Yesterday, my husband and I completed his retirement paperwork. He’s been in a “disability” status since his TBI 19 years ago (this coming November). I had no idea this was going to be such a big deal. I mean, seriously, 19 years ago he essentially retired” due to the serious nature of his head injury. However, apparently, this final passage from disability to retirement is an important one and I want to honor it for what it is – closure.
As we walked into the corporate headquarters building where he used to work (that’s where we had to go to complete the paperwork), I felt tears coming to my eyes and pain in my heart. I said aloud to my husband Michael, “After all this time, it is still difficult for me to walk into this building.” He replied back to me, “I feel the same way.” In that moment, it was comforting to know we were on the same page, even though the truth is in spirit we always have been. And it was about so much more than that.
Through the years, I’ve super-glued myself to a place of control and tolerance regarding our financial “situation” the degree to which I really didn’t get until this past month when the retirement process began. I won’t go into all the details, but all the yuck of “control” came out into the open to be seen. In a sense, I hit the wall with it. I broke down. It took me by surprise and forced me to another level of letting go. For the first time I chose to really listen to financial advisors and close friends who have been there with us all along.
You see, through the years I’ve only shared carefully crafted slivers of our financial life with these folks. I was arrogant and thought I knew how to handle it. “They don’t understand what we’re going through” was a common refrain in my head. As much as I hate to admit it – I was playing the victim and the thought of admitting our situation out loud to someone was humiliating; I didn’t want to do it. I was afraid – I would have to face this demon of my own creation. It was going to be painful for me to admit that I couldn’t do this and didn’t know how to manage the situation — but I did it anyway. It was simply time to let this one go.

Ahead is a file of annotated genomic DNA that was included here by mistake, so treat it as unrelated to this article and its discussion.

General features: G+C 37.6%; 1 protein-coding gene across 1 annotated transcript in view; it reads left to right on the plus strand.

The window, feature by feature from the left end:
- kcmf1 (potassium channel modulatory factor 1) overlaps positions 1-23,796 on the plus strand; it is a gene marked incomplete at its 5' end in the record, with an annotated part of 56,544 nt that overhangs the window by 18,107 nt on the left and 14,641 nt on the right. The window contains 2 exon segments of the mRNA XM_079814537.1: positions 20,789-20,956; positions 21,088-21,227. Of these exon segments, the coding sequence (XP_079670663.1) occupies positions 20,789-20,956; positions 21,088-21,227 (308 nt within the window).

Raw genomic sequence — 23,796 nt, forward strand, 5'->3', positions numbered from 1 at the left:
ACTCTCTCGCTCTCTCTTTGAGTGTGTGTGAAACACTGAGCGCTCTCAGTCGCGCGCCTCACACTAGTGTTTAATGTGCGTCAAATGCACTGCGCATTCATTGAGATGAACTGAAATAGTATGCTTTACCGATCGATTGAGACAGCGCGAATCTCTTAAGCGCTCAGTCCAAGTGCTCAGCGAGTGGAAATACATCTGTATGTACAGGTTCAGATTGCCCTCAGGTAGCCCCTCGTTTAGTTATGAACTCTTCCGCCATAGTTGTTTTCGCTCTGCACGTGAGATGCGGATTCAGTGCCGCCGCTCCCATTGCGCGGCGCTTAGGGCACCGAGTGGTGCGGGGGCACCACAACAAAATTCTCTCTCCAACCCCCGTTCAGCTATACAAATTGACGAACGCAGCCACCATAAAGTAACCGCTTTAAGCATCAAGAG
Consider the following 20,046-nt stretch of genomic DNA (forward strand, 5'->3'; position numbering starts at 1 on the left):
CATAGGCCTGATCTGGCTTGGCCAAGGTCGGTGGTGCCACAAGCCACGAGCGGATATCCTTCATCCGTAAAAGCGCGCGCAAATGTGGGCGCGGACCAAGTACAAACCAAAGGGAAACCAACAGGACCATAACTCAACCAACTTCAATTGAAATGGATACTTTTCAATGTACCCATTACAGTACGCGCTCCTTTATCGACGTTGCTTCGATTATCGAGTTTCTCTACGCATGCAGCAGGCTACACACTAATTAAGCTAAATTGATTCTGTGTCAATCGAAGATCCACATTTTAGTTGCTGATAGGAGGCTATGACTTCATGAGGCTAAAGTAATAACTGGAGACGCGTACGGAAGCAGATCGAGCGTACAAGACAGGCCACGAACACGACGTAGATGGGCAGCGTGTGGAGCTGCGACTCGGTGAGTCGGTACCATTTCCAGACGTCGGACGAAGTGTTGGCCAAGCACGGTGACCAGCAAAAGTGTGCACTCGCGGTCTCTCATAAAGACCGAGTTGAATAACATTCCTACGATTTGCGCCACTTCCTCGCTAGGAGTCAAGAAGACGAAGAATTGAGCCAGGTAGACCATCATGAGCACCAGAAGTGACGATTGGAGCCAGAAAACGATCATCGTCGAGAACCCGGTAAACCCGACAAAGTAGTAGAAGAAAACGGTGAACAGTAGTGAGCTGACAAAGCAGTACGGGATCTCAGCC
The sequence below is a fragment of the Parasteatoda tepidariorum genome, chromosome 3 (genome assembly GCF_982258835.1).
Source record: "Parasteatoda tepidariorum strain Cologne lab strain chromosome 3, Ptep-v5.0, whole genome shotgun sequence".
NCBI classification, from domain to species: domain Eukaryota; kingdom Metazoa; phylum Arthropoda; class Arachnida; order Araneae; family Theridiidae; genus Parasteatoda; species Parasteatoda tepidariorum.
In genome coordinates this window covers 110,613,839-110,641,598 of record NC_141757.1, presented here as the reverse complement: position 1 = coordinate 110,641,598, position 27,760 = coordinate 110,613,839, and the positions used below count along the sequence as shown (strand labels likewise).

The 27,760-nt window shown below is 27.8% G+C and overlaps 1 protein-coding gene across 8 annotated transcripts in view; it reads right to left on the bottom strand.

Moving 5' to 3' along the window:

The result of being completely, gut-honest was, in a word, liberating. As I stepped out from the protective curtain I had erected and told the truth, the grasping for control slipped away. In doing this, I opened up to the ever-present compassionate support of these thoughtful professionals and friends. They were right there (where they always had been), non-judgmental and on it with me. Probably, for the first time, I really listened, considered all the options and most importantly respected their wisdom. The result is that now we’re all on the same page. We’ve made the very best choice for retirement that will benefit us now and in the future.
Now the tears I am experiencing are simply the remnants of letting go of control. It’s just what my body does. So, I let the tears come and realize it is all good. And for those of you who are facing a similar situation – my biggest piece of advice is to trust those people who have been there with you all along. Utilize the skill and knowledge of those professionals – that’s what they get paid to do. Trust your friends who have always been in your corner. Go to them for advice when you know you don’t “know how.” Most importantly, feel grateful for them – feel grateful for the lessons. And…if there are tears, let there be tears. For along with tears there is more love than you can ever possibly imagine. It’s just how the Universe works.